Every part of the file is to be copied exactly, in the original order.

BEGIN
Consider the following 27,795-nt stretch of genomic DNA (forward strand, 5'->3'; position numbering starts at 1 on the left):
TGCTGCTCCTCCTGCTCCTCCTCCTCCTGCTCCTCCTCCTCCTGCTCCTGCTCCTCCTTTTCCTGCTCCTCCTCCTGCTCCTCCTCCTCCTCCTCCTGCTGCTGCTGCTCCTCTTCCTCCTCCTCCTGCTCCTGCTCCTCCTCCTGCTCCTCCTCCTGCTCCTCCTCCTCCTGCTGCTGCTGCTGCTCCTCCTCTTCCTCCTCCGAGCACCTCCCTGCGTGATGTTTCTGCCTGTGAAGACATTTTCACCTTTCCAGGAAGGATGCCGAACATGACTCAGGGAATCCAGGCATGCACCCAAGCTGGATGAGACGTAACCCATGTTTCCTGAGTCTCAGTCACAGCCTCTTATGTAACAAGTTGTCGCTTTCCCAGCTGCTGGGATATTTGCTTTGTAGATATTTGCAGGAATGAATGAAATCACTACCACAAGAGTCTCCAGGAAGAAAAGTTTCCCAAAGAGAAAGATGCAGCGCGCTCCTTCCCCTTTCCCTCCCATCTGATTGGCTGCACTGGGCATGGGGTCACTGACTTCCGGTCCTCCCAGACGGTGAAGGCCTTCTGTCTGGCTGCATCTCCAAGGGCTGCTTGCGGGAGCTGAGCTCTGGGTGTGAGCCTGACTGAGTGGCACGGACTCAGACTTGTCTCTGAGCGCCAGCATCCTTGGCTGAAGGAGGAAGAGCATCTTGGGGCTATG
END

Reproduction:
Consider the following 27,795-nt stretch of genomic DNA (forward strand, 5'->3'; position numbering starts at 1 on the left):
TGCTGCTCCTCCTGCTCCTCCTCCTCCTGCTCCTCCTCCTCCTGCTCCTGCTCCTCCTTTTCCTGCTCCTCCTCCTGCTCCTCCTCCTCCTCCTCCTGCTGCTGCTGCTCCTCTTCCTCCTCCTCCTGCTCCTGCTCCTCCTCCTGCTCCTCCTCCTGCTCCTCCTCCTCCTGCTGCTGCTGCTGCTCCTCCTCTTCCTCCTCCGAGCACCTCCCTGCGTGATGTTTCTGCCTGTGAAGACATTTTCACCTTTCCAGGAAGGATGCCGAACATGACTCAGGGAATCCAGGCATGCACCCAAGCTGGATGAGACGTAACCCATGTTTCCTGAGTCTCAGTCACAGCCTCTTATGTAACAAGTTGTCGCTTTCCCAGCTGCTGGGATATTTGCTTTGTAGATATTTGCAGGAATGAATGAAATCACTACCACAAGAGTCTCCAGGAAGAAAAGTTTCCCAAAGAGAAAGATGCAGCGCGCTCCTTCCCCTTTCCCTCCCATCTGATTGGCTGCACTGGGCATGGGGTCACTGACTTCCGGTCCTCCCAGACGGTGAAGGCCTTCTGTCTGGCTGCATCTCCAAGGGCTGCTTGCGGGAGCTGAGCTCTGGGTGTGAGCCTGACTGAGTGGCACGGACTCAGACTTGTCTCTGAGCGCCAGCATCCTTGGCTGAAGGAGGAAGAGCATCTTGGGGCTATG